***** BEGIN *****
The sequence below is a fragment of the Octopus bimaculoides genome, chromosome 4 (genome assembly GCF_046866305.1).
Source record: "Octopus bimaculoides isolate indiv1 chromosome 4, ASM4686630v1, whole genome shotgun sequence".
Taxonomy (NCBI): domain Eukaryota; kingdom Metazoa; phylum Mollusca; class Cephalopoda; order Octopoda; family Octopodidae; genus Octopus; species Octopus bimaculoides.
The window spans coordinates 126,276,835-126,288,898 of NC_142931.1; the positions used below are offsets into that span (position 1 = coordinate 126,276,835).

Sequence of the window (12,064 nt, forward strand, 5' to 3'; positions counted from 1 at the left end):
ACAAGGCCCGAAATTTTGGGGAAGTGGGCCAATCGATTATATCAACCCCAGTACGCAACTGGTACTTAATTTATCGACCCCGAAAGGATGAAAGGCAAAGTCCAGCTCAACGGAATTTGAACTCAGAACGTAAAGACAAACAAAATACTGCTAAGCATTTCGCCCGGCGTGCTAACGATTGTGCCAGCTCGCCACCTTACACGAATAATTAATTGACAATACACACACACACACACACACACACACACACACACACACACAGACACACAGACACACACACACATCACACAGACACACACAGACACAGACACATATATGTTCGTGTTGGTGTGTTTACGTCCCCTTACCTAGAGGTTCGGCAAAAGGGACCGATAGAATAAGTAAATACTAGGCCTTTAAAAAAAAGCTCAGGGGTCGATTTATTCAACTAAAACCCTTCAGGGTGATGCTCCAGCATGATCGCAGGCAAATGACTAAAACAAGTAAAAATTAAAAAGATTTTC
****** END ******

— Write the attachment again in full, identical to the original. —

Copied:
The sequence below is a fragment of the Octopus bimaculoides genome, chromosome 4 (genome assembly GCF_046866305.1).
Source record: "Octopus bimaculoides isolate indiv1 chromosome 4, ASM4686630v1, whole genome shotgun sequence".
Taxonomy (NCBI): domain Eukaryota; kingdom Metazoa; phylum Mollusca; class Cephalopoda; order Octopoda; family Octopodidae; genus Octopus; species Octopus bimaculoides.
The window spans coordinates 126,276,835-126,288,898 of NC_142931.1; the positions used below are offsets into that span (position 1 = coordinate 126,276,835).

Sequence of the window (12,064 nt, forward strand, 5' to 3'; positions counted from 1 at the left end):
ACAAGGCCCGAAATTTTGGGGAAGTGGGCCAATCGATTATATCAACCCCAGTACGCAACTGGTACTTAATTTATCGACCCCGAAAGGATGAAAGGCAAAGTCCAGCTCAACGGAATTTGAACTCAGAACGTAAAGACAAACAAAATACTGCTAAGCATTTCGCCCGGCGTGCTAACGATTGTGCCAGCTCGCCACCTTACACGAATAATTAATTGACAATACACACACACACACACACACACACACACACACACACACACAGACACACAGACACACACACACATCACACAGACACACACAGACACAGACACATATATGTTCGTGTTGGTGTGTTTACGTCCCCTTACCTAGAGGTTCGGCAAAAGGGACCGATAGAATAAGTAAATACTAGGCCTTTAAAAAAAAGCTCAGGGGTCGATTTATTCAACTAAAACCCTTCAGGGTGATGCTCCAGCATGATCGCAGGCAAATGACTAAAACAAGTAAAAATTAAAAAGATTTTC